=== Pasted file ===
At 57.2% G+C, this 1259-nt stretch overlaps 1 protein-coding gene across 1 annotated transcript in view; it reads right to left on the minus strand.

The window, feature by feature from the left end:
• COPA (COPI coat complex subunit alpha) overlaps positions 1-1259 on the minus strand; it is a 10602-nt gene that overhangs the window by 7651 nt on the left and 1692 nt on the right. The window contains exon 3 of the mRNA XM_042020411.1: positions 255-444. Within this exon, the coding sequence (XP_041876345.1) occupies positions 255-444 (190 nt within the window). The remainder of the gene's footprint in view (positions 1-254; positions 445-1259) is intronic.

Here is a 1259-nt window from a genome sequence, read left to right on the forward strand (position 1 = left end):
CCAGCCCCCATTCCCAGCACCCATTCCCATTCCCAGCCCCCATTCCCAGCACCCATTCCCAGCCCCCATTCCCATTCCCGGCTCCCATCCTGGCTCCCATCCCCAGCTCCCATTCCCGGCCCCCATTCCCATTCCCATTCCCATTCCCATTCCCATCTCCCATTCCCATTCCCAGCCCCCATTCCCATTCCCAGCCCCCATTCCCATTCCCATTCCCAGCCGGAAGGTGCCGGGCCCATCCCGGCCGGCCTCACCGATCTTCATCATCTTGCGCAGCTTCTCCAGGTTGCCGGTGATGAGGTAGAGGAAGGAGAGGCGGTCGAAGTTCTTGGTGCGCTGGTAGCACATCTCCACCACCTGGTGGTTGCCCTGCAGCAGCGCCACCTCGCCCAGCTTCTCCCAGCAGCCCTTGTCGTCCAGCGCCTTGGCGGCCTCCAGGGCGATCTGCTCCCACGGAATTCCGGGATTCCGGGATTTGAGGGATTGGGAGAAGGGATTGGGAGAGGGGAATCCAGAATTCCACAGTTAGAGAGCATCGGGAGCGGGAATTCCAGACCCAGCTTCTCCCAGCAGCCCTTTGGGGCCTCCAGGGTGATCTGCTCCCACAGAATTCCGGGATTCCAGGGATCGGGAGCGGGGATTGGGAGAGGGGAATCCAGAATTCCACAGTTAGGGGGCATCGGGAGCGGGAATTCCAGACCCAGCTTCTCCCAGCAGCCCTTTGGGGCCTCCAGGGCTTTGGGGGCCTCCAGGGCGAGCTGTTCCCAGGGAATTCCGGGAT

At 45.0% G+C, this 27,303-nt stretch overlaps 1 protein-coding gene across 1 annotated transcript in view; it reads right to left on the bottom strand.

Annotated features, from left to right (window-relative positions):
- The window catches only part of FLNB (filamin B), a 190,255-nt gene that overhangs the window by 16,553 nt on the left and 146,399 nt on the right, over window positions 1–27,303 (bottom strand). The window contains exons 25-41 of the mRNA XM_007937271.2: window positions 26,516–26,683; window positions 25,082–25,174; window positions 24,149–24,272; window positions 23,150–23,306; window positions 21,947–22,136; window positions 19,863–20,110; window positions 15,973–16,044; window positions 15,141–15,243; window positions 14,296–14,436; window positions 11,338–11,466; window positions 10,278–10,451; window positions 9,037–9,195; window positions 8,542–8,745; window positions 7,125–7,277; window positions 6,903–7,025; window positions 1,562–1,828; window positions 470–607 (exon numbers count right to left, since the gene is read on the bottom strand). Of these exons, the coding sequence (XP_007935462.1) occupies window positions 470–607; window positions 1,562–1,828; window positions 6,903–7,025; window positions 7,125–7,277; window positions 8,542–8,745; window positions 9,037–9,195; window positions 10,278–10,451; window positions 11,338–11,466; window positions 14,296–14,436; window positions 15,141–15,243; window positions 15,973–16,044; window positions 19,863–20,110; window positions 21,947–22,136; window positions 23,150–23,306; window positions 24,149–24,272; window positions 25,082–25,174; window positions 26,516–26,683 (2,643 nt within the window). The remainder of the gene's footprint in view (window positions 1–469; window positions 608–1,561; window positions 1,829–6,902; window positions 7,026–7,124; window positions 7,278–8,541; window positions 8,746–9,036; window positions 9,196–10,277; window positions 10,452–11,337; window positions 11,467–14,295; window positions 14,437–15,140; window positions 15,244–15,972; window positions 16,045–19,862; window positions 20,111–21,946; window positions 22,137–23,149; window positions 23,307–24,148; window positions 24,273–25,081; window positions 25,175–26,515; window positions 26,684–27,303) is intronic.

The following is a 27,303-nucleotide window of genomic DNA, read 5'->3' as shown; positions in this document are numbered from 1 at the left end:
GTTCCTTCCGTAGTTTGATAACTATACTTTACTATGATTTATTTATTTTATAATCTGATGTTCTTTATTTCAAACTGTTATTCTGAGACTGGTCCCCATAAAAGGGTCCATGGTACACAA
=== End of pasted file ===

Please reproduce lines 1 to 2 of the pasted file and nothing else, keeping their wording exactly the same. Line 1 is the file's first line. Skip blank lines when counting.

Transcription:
At 57.2% G+C, this 1259-nt stretch overlaps 1 protein-coding gene across 1 annotated transcript in view; it reads right to left on the minus strand.

The window, feature by feature from the left end: